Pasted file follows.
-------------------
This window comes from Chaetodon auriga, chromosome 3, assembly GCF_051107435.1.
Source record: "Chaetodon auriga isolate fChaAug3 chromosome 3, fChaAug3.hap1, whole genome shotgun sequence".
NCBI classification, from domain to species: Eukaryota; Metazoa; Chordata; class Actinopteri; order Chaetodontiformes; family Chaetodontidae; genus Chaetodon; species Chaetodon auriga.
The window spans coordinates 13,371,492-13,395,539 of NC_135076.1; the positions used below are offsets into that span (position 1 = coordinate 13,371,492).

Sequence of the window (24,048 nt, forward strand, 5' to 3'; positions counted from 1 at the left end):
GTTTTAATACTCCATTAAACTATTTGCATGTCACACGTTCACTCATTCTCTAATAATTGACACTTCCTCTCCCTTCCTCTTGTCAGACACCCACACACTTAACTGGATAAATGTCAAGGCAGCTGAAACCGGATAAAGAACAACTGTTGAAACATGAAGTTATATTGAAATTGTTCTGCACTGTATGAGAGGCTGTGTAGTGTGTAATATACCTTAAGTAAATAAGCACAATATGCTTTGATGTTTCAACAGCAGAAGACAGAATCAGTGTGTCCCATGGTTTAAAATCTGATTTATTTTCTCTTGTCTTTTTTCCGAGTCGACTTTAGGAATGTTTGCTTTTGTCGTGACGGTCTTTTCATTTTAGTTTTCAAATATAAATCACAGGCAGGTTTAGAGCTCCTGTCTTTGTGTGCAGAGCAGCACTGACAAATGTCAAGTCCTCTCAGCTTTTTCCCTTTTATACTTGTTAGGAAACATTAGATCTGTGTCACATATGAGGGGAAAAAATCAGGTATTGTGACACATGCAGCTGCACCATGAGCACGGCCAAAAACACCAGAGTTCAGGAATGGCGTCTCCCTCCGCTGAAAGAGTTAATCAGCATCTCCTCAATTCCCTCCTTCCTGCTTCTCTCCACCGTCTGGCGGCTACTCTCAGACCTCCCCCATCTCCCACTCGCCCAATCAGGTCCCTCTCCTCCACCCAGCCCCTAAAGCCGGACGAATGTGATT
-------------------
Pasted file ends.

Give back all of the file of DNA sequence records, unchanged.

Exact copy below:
This window comes from Chaetodon auriga, chromosome 3, assembly GCF_051107435.1.
Source record: "Chaetodon auriga isolate fChaAug3 chromosome 3, fChaAug3.hap1, whole genome shotgun sequence".
NCBI classification, from domain to species: Eukaryota; Metazoa; Chordata; class Actinopteri; order Chaetodontiformes; family Chaetodontidae; genus Chaetodon; species Chaetodon auriga.
The window spans coordinates 13,371,492-13,395,539 of NC_135076.1; the positions used below are offsets into that span (position 1 = coordinate 13,371,492).

Sequence of the window (24,048 nt, forward strand, 5' to 3'; positions counted from 1 at the left end):
GTTTTAATACTCCATTAAACTATTTGCATGTCACACGTTCACTCATTCTCTAATAATTGACACTTCCTCTCCCTTCCTCTTGTCAGACACCCACACACTTAACTGGATAAATGTCAAGGCAGCTGAAACCGGATAAAGAACAACTGTTGAAACATGAAGTTATATTGAAATTGTTCTGCACTGTATGAGAGGCTGTGTAGTGTGTAATATACCTTAAGTAAATAAGCACAATATGCTTTGATGTTTCAACAGCAGAAGACAGAATCAGTGTGTCCCATGGTTTAAAATCTGATTTATTTTCTCTTGTCTTTTTTCCGAGTCGACTTTAGGAATGTTTGCTTTTGTCGTGACGGTCTTTTCATTTTAGTTTTCAAATATAAATCACAGGCAGGTTTAGAGCTCCTGTCTTTGTGTGCAGAGCAGCACTGACAAATGTCAAGTCCTCTCAGCTTTTTCCCTTTTATACTTGTTAGGAAACATTAGATCTGTGTCACATATGAGGGGAAAAAATCAGGTATTGTGACACATGCAGCTGCACCATGAGCACGGCCAAAAACACCAGAGTTCAGGAATGGCGTCTCCCTCCGCTGAAAGAGTTAATCAGCATCTCCTCAATTCCCTCCTTCCTGCTTCTCTCCACCGTCTGGCGGCTACTCTCAGACCTCCCCCATCTCCCACTCGCCCAATCAGGTCCCTCTCCTCCACCCAGCCCCTAAAGCCGGACGAATGTGATT